Adaptive reuse facilities are fiscally and environmentally responsible.
By Doug Spuler
Adaptive reuse of existing buildings for churches is an environmentally responsible solution as well as being financially effective. If done well it can also be inspiring — bringing churchgoers together in an appropriate, comfortable and stimulating worship space.
By choosing to reuse an existing space, instead of building new, churches can often save millions of dollars over the construction of a new, similar facility. In this tough economic climate, congregations want to see church funds stretched as far as possible. Adaptive reuse can enable expansion without stripping important programs such as missions and community outreach projects of their funding.
In addition to reducing project costs, adaptive reuse limits waste and answers the call of a growing population of church members who want to practice a philosophy of stewardship by being economical and respecting the environment.
Especially good choices
A variety of building types lend themselves well to adaptive reuse for churches. Theaters, warehouses and power retail centers can be an especially good choice as they usually provide ample parking, sufficient utilities/infrastructure and are often easily accessible. In addition to relatively inexpensive square footage, these building types typically provide sufficient ceiling height. A ceiling height of 20 feet or more is a common-place minimum for a primary worship space because it is less constricted, more open and allows for greater flexibility.
Once you have identified a few buildings as adaptive reuse options, analyze the front-runners in more depth. One important factor to keep in mind is whether to work around structural columns and potentially compromise sight lines or work toward eliminating those obstructions during adaptation. Because visual connection is important to the worship experience, a diminished line of sight can be a key element in the analysis process.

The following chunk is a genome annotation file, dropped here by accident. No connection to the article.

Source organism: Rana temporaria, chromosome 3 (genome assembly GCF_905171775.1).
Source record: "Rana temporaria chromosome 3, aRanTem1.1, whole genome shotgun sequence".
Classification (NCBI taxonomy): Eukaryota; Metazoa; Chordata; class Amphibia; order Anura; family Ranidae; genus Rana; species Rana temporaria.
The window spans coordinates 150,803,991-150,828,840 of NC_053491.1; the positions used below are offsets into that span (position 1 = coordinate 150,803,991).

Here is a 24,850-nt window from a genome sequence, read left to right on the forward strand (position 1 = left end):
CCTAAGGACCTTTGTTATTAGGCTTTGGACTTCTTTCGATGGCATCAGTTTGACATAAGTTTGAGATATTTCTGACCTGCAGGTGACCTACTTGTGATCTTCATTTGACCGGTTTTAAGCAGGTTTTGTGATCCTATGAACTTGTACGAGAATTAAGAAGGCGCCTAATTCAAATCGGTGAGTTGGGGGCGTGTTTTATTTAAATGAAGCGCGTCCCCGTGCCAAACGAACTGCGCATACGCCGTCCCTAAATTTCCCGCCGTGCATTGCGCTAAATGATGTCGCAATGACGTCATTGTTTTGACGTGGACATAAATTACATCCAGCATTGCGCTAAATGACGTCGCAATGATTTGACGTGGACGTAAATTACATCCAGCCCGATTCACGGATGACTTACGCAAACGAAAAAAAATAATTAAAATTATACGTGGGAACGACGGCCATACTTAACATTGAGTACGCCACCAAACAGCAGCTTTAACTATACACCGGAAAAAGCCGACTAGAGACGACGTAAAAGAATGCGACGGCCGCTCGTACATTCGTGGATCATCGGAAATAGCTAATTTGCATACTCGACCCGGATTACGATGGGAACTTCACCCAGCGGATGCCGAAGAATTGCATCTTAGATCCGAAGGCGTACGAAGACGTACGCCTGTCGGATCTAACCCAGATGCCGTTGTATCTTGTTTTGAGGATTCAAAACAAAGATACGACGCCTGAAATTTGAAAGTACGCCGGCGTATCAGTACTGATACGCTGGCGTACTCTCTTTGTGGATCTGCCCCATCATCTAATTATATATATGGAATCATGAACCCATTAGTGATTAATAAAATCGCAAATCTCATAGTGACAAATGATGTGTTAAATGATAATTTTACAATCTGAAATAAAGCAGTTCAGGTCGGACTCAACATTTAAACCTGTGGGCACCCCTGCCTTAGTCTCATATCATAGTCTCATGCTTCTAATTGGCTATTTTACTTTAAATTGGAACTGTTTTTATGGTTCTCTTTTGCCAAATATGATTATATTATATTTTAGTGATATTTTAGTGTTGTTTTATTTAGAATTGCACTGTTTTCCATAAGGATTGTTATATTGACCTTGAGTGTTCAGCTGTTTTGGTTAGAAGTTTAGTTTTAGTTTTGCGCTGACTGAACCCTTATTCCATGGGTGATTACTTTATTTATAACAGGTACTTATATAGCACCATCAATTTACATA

Large structural columns and low, flat roofs can act as barriers, separating worshipers from the sermon. However, there are several solutions that can be incorporated into the adaptive reuse program to mitigate or eliminate these barriers. One slightly more expensive, but highly effective solution is to raise the roof and insert long-span trusses to support the new roof structure without columns.
In addition, several churches have chosen to create a sloped floor, raising the seats in the rear and creating an auditorium space to increase visual connectivity for worshipers in the back rows.
McLean Bible Church in Vienna, VA, purchased and adapted the 230,000-square-foot National Wildlife Federation building in a Washington, DC suburb. Part of a two-phase project, RNL, in association with Grimm & Parker Architects, designed a new 2,400-seat “performing arts” worship auditorium and a new 17,000-square-foot lobby/fellowship atrium after demolishing about a third of the existing building.
To accommodate the large seating requirement, we determined that the most effective solution was to build-out new space for the church’s primary worship space, gymnasium and lobby/atrium. McLean’s fellowship atrium took advantage of space planning techniques to create a variety of breakout areas based on scale and to provide connection to the existing building.
The balance of the building (approximately 130,000 square feet) was converted into classrooms and administrative space for only around $50/square foot, far less than had they built new (by a factor of three to four times less expensive). In addition, the existing dining hall was converted into a fellowship hall and
main kitchen area for the church.